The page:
In radical mastectomy (also called Halsted radical mastectomy), the surgeon removes the breast, both chest muscles, all of the lymph nodes under the arm, and some additional fat and skin. For many years, this operation was considered the standard one for women with breast cancer, but it is almost never used today. In rare cases, radical mastectomy may be suggested if the cancer has spread to the chest muscles.

Here are some questions a woman may want to ask her doctor before having surgery:

  • What kinds of surgery can I consider? Is breast-sparing surgery an option for me? Which operation do you recommend for me? What are the risks of surgery?
  • Should I store some of my own blood in case I need a transfusion?
  • Do I need my lymph nodes removed? How many? Why? What special precautions will I need to take if lymph nodes are removed?
  • How will I feel after the operation?
  • Will I need to learn how to do special things to take care of myself or my incision when I get home?
  • Where will the scars be? What will they look like?
  • If I decide to have plastic surgery to rebuild my breast, how and when can that be done? Can you suggest a plastic surgeon for me to contact?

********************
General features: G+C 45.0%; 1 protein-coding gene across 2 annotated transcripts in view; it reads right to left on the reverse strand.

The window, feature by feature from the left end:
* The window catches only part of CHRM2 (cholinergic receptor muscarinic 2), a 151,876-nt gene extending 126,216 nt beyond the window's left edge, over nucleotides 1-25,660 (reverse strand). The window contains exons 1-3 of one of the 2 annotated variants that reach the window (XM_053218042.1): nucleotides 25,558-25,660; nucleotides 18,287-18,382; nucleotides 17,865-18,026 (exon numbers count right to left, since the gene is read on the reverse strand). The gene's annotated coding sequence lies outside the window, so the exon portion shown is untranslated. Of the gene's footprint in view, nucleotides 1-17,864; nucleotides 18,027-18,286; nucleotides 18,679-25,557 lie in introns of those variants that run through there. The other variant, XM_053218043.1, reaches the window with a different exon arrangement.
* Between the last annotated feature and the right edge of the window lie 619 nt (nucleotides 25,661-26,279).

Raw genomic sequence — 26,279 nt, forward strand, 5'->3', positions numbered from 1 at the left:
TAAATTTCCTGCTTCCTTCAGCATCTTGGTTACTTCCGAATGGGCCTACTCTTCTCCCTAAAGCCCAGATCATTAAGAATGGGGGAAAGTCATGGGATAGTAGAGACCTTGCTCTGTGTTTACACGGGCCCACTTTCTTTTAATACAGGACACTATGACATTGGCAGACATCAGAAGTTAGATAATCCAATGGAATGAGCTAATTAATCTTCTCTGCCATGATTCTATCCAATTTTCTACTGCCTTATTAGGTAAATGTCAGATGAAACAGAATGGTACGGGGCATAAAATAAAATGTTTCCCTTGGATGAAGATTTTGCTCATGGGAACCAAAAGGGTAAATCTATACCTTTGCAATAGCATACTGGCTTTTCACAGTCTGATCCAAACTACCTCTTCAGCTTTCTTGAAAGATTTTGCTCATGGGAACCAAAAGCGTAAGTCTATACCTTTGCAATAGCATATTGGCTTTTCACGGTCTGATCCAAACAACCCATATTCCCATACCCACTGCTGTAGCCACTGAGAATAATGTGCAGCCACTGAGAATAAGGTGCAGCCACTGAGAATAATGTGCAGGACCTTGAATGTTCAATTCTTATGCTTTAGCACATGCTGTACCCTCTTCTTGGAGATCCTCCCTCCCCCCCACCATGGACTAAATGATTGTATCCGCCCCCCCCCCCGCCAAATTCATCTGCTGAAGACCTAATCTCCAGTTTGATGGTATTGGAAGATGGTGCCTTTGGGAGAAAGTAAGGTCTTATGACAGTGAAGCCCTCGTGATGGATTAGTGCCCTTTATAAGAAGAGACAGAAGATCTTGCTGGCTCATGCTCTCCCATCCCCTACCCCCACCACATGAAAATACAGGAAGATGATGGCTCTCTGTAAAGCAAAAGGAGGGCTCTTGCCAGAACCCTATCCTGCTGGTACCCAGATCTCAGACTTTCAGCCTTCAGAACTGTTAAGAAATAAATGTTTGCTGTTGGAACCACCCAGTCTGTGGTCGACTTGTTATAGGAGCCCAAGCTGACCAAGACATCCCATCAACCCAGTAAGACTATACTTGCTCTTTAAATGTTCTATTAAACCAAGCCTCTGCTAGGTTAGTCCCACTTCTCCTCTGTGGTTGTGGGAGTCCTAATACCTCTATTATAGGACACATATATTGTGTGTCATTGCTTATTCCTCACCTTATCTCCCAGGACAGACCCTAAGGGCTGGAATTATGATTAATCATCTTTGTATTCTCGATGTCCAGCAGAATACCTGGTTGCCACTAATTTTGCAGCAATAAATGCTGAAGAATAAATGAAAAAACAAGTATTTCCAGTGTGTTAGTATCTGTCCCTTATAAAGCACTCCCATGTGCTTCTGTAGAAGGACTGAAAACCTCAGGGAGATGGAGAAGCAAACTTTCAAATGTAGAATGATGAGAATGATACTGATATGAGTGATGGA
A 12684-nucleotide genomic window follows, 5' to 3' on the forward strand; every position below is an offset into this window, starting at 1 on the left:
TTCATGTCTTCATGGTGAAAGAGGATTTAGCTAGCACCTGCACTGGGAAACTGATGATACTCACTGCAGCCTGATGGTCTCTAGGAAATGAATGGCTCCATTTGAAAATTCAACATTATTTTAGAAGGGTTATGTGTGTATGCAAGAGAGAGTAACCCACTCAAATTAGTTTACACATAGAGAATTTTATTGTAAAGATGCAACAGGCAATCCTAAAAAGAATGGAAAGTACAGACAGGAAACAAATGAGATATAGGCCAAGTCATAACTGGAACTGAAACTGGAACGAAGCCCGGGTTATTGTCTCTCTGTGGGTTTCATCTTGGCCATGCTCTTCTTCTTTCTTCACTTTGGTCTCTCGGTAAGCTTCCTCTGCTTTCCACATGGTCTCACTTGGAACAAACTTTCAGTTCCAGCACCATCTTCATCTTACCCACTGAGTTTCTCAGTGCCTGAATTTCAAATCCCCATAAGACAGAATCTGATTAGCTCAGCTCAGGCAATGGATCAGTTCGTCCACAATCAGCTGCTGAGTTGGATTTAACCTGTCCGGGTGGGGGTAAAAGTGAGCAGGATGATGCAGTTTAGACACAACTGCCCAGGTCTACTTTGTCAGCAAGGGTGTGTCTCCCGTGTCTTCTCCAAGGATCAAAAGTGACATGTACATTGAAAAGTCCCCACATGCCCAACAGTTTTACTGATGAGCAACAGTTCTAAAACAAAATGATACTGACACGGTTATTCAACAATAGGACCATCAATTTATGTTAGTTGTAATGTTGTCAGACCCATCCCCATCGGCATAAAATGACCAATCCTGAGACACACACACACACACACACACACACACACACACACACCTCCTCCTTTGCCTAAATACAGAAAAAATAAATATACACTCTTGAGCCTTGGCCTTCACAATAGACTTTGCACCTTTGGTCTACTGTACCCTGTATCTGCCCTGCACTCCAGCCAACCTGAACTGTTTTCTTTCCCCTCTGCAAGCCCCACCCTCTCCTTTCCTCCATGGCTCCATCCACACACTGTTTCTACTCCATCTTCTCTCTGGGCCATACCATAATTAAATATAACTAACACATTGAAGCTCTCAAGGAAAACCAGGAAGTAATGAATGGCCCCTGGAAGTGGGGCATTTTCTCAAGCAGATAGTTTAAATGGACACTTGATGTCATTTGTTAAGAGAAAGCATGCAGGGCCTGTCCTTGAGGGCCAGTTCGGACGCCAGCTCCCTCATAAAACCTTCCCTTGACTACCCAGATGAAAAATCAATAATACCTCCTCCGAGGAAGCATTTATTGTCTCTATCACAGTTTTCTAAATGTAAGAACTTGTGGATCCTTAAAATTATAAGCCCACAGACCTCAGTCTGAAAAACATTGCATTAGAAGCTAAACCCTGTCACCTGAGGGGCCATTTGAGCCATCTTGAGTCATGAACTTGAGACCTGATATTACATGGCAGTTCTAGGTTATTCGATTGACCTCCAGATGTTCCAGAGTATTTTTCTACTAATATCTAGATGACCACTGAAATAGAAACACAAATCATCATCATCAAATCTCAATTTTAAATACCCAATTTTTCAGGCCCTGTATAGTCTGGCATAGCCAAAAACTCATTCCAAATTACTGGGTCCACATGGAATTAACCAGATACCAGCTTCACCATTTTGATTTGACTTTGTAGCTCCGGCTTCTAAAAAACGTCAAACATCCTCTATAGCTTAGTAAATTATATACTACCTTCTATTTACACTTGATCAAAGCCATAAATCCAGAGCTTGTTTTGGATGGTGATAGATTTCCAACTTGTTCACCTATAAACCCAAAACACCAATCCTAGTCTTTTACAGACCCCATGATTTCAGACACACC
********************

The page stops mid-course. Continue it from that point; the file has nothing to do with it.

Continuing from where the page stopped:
• Will I have to do special exercises?
  • When can I get back to my normal activities?
  • Is there someone I can talk with who has had the same treatment I’ll be having?

Breast reconstruction (surgery to rebuild the shape of a breast) is often an option after mastectomy. Women considering reconstruction should discuss this with a plastic surgeon before having a mastectomy.

Radiation therapy (also called radiotherapy) is the use of high-energy rays to kill cancer cells. The radiation may be directed at the breast by a machine (external radiation). The radiation can also come from radioactive material placed in thin plastic tubes that are placed directly in the breast (implant radiation). Some women have both kinds of radiation therapy.

For external radiation therapy, the patient goes to the hospital or clinic, generally 5 days a week for several weeks. For implant radiation, a patient stays in the hospital. The implants remain in place for several days. They are removed before the woman goes home.

Sometimes, depending on the size of the tumor and other factors, radiation therapy is used after surgery, especially after breast-sparing surgery. The radiation destroys any breast cancer cells that may remain in the area.